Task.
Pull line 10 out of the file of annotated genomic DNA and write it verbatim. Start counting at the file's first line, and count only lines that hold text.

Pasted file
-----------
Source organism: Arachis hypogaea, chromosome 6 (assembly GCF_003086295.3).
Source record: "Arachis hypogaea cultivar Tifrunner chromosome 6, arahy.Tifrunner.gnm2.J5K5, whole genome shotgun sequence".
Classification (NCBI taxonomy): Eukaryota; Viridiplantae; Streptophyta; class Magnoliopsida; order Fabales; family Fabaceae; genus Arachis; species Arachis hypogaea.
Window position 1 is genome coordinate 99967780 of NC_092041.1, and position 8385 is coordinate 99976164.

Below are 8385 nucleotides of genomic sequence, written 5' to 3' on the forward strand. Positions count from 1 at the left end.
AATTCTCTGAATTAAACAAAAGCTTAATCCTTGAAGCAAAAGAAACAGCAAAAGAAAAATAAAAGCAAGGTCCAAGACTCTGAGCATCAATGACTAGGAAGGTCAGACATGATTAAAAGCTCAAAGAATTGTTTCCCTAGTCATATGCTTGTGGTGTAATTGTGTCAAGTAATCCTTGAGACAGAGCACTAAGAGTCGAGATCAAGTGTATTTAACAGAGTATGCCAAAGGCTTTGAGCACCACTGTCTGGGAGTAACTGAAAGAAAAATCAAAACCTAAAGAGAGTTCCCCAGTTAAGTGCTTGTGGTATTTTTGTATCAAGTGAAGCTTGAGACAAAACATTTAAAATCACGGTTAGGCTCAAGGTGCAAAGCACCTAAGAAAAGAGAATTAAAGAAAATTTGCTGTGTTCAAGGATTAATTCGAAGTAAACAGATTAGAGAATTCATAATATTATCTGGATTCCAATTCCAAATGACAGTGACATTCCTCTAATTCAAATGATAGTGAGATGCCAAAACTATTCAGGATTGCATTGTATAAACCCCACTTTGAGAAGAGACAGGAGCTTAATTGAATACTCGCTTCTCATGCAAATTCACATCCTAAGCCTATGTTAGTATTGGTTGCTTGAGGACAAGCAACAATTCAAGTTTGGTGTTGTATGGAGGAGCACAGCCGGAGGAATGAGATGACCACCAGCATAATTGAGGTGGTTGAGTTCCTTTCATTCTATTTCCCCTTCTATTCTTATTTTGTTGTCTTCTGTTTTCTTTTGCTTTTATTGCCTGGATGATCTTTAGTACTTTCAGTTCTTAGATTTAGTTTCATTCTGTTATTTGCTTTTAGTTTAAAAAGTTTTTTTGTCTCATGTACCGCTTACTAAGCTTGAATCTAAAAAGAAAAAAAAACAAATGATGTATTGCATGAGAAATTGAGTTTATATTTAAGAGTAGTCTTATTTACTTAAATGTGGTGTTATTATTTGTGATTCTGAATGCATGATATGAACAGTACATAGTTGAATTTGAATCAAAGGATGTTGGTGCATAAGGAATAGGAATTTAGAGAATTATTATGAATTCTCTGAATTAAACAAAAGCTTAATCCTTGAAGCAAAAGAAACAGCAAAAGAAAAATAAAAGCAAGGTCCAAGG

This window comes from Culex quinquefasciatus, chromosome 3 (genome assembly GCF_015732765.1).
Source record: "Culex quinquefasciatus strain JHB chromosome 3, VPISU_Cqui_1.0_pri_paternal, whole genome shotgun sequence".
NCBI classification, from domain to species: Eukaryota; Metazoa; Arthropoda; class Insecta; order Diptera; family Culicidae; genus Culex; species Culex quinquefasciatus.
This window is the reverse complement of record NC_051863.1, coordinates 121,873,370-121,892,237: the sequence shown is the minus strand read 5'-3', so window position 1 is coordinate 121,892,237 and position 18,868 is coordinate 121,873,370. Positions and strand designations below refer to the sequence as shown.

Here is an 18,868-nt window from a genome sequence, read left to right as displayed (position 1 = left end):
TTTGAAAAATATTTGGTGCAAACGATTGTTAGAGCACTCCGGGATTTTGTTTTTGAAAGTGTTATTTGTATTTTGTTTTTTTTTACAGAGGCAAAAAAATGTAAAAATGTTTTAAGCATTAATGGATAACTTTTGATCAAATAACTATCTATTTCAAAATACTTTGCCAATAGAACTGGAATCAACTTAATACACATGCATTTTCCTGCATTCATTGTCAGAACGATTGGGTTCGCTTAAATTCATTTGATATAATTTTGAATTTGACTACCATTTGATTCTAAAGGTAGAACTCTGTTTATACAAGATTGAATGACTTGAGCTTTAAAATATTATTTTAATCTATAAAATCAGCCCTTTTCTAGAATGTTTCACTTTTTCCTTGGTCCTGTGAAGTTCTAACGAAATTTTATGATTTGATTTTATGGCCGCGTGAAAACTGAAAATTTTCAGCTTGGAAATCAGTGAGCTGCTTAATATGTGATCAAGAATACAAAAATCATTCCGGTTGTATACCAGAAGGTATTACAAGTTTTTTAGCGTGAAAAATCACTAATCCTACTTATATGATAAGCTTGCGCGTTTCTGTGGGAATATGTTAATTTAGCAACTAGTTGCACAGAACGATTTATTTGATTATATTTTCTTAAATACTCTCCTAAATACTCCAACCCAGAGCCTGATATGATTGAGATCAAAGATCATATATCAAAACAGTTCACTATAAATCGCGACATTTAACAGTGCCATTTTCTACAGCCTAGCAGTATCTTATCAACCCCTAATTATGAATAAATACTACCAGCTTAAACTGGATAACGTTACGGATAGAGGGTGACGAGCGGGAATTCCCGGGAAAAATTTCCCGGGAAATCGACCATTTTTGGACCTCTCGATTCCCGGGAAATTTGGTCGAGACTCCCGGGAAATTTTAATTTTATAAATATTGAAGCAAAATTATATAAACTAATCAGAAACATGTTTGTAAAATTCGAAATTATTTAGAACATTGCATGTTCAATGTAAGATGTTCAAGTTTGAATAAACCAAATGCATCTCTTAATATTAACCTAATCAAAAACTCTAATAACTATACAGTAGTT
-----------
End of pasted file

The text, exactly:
This window is the reverse complement of record NC_051863.1, coordinates 121,873,370-121,892,237: the sequence shown is the minus strand read 5'-3', so window position 1 is coordinate 121,892,237 and position 18,868 is coordinate 121,873,370. Positions and strand designations below refer to the sequence as shown.